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Sivard. And who art thou, That thus would swallow all the glory up That should redeem the times ? Behold this breast, The sword has tilled it; and the stripes of slaves Shall ne'er trace honor here; shall never blot The fair inscription.—Never shall the cords Of Danish insolence bind down these arms, That bore my royal master from the field. Gust. Ha! Say you, brother? Were you there—Oh,
Where liberty and Stenon fell together ?
Siv. Yes, I was there.-A bloody field it was,
Where conquest gasped, and wanted breath to tell
Its o'er-toiled triumph. There our bleeding king,
There Stenon on this bosom made his bed,
And, rolling back his dying eyes upon me,
Soldier, he cried, if e'er it be thy lot
To see my gallant cousin, great Gustavus,
Tell him--for once, that I have fought like him,
And would like him have-
Gust. Oh, Danes ! Danes !
You shall weep blood for this. Shall they not, brother?
Yes, we will deal our might with thrifty vengeance,
A life for every blow, and, when we fall,
There shall be weight in't; like the tottering towers,
That draw contiguous ruin.
Siv. Brave, brave man!
My soul admires thee. By my father's spirit,
I would not barter such a death as this
For immortality! Nor we alone-
Here be the trusty gleanings of that field,
Where last we fought for freedom; here's rich poverty,
Though wrapped in rags—my fifty brave companions ;
Who through the force of fifteen thousand foes
Bore off their king, and saved his great remains.
Gust. Why, captain,
We could but die alone, with these we'll conquer.
My fellow-laborers too. What say ye, friends ?
Shall we not strike for it?
Siv. Death! Victory or death!
All. No bonds! no bonds !
Arnoldus. Spoke like yourselves.-Ye men of Dalecarlia, Brave men and bold! whom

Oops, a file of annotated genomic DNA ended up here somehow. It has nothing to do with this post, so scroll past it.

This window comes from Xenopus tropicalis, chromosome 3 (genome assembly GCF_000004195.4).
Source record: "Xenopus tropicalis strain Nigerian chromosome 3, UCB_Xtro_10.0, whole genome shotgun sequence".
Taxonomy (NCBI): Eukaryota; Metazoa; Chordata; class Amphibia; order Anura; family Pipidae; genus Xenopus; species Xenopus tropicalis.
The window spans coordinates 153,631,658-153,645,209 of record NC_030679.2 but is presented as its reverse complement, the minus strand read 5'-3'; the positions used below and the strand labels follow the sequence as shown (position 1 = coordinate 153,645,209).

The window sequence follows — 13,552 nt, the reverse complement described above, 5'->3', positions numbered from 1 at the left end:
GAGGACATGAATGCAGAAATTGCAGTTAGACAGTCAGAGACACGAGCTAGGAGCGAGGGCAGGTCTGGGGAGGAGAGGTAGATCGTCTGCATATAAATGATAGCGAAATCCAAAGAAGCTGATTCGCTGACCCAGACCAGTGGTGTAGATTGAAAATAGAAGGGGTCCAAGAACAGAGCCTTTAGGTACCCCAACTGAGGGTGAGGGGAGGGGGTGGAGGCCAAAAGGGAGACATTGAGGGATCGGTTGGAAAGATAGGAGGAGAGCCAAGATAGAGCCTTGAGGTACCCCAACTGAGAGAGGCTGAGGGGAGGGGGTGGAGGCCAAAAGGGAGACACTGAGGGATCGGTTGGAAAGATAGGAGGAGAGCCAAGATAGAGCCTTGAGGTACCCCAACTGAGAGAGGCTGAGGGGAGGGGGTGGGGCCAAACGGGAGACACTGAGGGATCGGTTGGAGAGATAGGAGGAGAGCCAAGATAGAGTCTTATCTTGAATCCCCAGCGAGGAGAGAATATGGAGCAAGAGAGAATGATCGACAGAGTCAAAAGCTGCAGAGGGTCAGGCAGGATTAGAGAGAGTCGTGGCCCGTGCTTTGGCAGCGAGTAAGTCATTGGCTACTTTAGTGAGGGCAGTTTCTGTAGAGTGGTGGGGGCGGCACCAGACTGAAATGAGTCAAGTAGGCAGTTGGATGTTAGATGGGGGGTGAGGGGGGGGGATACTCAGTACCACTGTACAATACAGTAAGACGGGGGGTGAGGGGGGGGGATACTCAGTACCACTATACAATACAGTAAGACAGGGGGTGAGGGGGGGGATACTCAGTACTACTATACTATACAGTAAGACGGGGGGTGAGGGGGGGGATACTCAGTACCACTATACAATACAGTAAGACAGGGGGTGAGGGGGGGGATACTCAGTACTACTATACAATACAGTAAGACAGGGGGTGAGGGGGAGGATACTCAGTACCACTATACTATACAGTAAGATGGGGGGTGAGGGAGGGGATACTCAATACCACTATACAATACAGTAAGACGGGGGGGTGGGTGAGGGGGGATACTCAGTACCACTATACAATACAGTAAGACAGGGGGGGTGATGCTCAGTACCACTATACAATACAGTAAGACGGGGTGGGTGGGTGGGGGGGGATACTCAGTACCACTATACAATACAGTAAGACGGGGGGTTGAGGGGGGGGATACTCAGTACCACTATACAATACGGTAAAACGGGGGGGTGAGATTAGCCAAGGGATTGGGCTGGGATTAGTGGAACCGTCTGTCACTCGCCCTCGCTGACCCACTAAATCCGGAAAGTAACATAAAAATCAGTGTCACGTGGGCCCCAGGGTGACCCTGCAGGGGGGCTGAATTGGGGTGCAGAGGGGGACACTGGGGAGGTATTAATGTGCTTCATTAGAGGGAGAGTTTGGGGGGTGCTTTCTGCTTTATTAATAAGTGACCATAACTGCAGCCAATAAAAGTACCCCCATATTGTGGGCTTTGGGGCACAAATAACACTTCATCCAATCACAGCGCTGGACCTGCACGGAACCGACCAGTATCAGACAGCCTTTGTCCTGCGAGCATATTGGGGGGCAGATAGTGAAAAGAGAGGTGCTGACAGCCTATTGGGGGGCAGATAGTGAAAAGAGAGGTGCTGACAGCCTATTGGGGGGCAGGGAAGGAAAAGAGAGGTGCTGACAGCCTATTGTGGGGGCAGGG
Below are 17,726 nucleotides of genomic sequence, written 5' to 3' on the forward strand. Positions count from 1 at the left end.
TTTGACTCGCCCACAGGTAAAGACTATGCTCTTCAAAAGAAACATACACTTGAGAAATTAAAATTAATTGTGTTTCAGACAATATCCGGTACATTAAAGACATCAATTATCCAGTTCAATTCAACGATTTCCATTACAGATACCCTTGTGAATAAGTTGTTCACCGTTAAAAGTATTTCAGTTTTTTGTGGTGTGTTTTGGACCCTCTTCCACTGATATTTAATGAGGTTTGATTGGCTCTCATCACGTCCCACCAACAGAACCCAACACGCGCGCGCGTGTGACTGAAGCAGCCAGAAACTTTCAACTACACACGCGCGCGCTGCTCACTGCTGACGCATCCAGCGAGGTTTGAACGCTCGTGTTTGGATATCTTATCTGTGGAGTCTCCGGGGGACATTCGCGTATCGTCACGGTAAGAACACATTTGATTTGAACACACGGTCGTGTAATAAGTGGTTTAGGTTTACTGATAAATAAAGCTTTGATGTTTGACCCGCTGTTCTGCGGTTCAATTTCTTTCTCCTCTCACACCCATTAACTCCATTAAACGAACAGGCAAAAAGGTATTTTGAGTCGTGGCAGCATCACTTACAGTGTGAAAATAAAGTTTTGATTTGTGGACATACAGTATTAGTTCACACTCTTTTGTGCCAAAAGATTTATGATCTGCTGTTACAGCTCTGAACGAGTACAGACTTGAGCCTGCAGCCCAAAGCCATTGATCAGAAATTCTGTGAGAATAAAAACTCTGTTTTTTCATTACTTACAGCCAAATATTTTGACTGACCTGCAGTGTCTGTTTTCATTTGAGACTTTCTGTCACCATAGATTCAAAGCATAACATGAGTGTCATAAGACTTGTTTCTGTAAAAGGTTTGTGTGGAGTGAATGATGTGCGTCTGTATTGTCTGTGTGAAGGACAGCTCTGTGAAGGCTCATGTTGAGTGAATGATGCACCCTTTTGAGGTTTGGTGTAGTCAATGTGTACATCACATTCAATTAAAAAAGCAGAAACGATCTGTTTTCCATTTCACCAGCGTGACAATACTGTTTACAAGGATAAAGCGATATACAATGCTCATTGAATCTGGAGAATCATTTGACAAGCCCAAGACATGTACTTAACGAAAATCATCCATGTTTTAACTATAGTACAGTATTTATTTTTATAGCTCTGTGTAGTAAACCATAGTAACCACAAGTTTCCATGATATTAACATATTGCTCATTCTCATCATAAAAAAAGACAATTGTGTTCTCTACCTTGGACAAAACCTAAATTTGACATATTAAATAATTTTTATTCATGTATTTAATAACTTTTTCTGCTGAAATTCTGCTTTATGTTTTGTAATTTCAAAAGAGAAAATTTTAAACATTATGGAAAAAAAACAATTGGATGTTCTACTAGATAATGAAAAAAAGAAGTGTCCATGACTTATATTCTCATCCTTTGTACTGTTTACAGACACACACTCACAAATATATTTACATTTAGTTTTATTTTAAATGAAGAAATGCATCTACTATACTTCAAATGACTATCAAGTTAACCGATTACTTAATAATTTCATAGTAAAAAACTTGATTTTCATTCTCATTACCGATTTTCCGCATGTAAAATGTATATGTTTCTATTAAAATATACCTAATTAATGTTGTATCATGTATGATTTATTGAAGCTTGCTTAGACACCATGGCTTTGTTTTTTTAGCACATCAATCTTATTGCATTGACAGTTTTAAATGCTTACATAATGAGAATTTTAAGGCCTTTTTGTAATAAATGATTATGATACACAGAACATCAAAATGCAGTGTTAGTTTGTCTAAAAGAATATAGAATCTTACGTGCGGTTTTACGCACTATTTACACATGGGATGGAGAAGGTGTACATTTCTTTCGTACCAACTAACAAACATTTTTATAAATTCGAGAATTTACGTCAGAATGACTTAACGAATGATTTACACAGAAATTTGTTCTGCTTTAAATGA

From honor's dangerous summit, warriors all !
Say, might ye choose a chief
Speak, name the man,
Who then should meet your wish?
Siv. Forbear the theme.
Why wouldst thou seek to sink us with the weight
Of grievous recollection ! Oh, Gustavus !
Could the dead awake, thou wert the man.
Gust. Didst thou know Gustavus ?
Siv. Know him! Oh, heaven! what else, who else was
The knowledge of a soldier? That great day,
When Christiern, in his third attempt on Sweden,
Had summed his powers, and weighed the scale of fight,
On the bold brink, the very push of conquest,
Gustavus rushed, and bore the battle down;
In his full sway of prowess, like leviathan
That scoops his foaming progress on the main
And drives the shoals along-forward I sprung,
All emulous, and laboring to attend him;
Fear fled before, behind him rout grew loud,
And distant wonder gazed. At length he turned,
And having eyed me with a wondrous look
Of sweetness mixed with glory-grace inestimable !
He plucked this bracelet from his conquering arm,
And bound it here. My wrist seemed trebly nerved ;
My heart spoke to him, and I did such deeds
As best might thank him. But from that blessed day
I never saw him more—yet still to this,
I bow, as to the relics of my saint:
Each morn I drop a tear on every bead,
Count all the glories of Gustavus o'er,
And think I still behold him.
Gust. Rightly thought,
For so thou dost, my soldier,
Behold your general,
Gustavus ! Come once more to lead you on
To laureled victory, to fame, to freedom !
Siv. Strike me, ye powers! It is illusion all!
It cannot-It is, it is! (Falls and embraces his knees.)
Gust. Oh, speechless eloquence !
Rise to my arms, my friend.
Siv. Friend! say you, friend?
Oh, my heart's lord ! my conqueror! my
Gust. Approach, my fellow-soldiers, your Gustavus
Claims no precedence here.
Haste brave men !
Collect your friends, to join us on the instant;
Summon our brethren to their share of conquest,
And let loud echo, from her circling hills,
Sound freedom, till the undulation shake
The bounds of utmost Sweden.
Durazzo. Now Perez, give your happy master joy,
And change the title of your reverence
To suit his new condition. I am come,
Ennobled by the king, to mate with greatness.